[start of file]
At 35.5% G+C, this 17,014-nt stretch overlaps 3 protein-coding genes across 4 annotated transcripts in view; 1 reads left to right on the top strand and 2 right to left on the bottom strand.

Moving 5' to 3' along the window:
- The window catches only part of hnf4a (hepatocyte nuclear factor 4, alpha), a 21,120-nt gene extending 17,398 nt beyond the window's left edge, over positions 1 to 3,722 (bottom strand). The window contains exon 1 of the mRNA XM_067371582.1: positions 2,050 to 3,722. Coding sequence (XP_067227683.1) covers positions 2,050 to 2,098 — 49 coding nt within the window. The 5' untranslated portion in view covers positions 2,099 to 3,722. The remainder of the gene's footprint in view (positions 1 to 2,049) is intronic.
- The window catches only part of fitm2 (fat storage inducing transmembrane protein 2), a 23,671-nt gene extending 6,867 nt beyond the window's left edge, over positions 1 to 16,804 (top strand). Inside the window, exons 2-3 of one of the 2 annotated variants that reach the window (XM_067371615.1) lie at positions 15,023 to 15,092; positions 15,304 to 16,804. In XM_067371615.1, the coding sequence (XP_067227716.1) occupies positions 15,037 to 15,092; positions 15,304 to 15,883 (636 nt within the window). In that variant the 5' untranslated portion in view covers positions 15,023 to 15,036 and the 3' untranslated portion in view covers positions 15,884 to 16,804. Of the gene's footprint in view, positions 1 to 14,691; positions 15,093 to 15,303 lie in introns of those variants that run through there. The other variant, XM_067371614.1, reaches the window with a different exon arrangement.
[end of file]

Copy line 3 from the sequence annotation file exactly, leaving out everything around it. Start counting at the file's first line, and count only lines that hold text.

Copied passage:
- The window catches only part of hnf4a (hepatocyte nuclear factor 4, alpha), a 21,120-nt gene extending 17,398 nt beyond the window's left edge, over positions 1 to 3,722 (bottom strand). The window contains exon 1 of the mRNA XM_067371582.1: positions 2,050 to 3,722. Coding sequence (XP_067227683.1) covers positions 2,050 to 2,098 — 49 coding nt within the window. The 5' untranslated portion in view covers positions 2,099 to 3,722. The remainder of the gene's footprint in view (positions 1 to 2,049) is intronic.